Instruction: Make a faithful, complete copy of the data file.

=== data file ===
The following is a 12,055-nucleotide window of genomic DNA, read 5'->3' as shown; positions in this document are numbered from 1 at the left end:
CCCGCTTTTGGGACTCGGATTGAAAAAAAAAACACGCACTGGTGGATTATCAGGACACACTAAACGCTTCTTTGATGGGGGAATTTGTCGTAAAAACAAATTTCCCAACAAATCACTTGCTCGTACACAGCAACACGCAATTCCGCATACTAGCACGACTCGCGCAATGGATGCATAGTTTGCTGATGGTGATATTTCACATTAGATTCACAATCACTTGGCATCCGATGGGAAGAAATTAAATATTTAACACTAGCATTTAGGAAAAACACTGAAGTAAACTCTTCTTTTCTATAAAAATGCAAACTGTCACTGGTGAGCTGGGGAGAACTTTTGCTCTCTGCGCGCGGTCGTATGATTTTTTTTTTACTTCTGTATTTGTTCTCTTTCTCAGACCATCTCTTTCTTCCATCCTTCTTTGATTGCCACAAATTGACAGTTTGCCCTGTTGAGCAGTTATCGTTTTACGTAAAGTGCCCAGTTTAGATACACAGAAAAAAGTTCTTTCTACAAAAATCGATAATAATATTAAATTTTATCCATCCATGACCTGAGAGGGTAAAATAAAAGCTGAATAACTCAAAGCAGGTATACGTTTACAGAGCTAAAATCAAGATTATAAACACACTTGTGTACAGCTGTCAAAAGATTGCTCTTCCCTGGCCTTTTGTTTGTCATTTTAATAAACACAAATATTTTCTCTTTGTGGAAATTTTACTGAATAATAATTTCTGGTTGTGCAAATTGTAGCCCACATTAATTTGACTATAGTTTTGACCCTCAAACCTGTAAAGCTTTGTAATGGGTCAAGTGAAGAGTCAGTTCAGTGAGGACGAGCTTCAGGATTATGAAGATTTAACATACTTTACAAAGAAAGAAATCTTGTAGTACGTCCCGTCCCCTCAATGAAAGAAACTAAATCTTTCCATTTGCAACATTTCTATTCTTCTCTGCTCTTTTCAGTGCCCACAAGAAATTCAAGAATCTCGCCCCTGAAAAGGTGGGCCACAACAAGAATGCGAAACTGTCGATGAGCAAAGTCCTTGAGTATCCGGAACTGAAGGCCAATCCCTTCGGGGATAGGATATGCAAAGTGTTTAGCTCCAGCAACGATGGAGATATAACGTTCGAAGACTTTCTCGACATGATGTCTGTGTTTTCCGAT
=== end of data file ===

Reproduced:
The following is a 12,055-nucleotide window of genomic DNA, read 5'->3' as shown; positions in this document are numbered from 1 at the left end:
CCCGCTTTTGGGACTCGGATTGAAAAAAAAAACACGCACTGGTGGATTATCAGGACACACTAAACGCTTCTTTGATGGGGGAATTTGTCGTAAAAACAAATTTCCCAACAAATCACTTGCTCGTACACAGCAACACGCAATTCCGCATACTAGCACGACTCGCGCAATGGATGCATAGTTTGCTGATGGTGATATTTCACATTAGATTCACAATCACTTGGCATCCGATGGGAAGAAATTAAATATTTAACACTAGCATTTAGGAAAAACACTGAAGTAAACTCTTCTTTTCTATAAAAATGCAAACTGTCACTGGTGAGCTGGGGAGAACTTTTGCTCTCTGCGCGCGGTCGTATGATTTTTTTTTTACTTCTGTATTTGTTCTCTTTCTCAGACCATCTCTTTCTTCCATCCTTCTTTGATTGCCACAAATTGACAGTTTGCCCTGTTGAGCAGTTATCGTTTTACGTAAAGTGCCCAGTTTAGATACACAGAAAAAAGTTCTTTCTACAAAAATCGATAATAATATTAAATTTTATCCATCCATGACCTGAGAGGGTAAAATAAAAGCTGAATAACTCAAAGCAGGTATACGTTTACAGAGCTAAAATCAAGATTATAAACACACTTGTGTACAGCTGTCAAAAGATTGCTCTTCCCTGGCCTTTTGTTTGTCATTTTAATAAACACAAATATTTTCTCTTTGTGGAAATTTTACTGAATAATAATTTCTGGTTGTGCAAATTGTAGCCCACATTAATTTGACTATAGTTTTGACCCTCAAACCTGTAAAGCTTTGTAATGGGTCAAGTGAAGAGTCAGTTCAGTGAGGACGAGCTTCAGGATTATGAAGATTTAACATACTTTACAAAGAAAGAAATCTTGTAGTACGTCCCGTCCCCTCAATGAAAGAAACTAAATCTTTCCATTTGCAACATTTCTATTCTTCTCTGCTCTTTTCAGTGCCCACAAGAAATTCAAGAATCTCGCCCCTGAAAAGGTGGGCCACAACAAGAATGCGAAACTGTCGATGAGCAAAGTCCTTGAGTATCCGGAACTGAAGGCCAATCCCTTCGGGGATAGGATATGCAAAGTGTTTAGCTCCAGCAACGATGGAGATATAACGTTCGAAGACTTTCTCGACATGATGTCTGTGTTTTCCGAT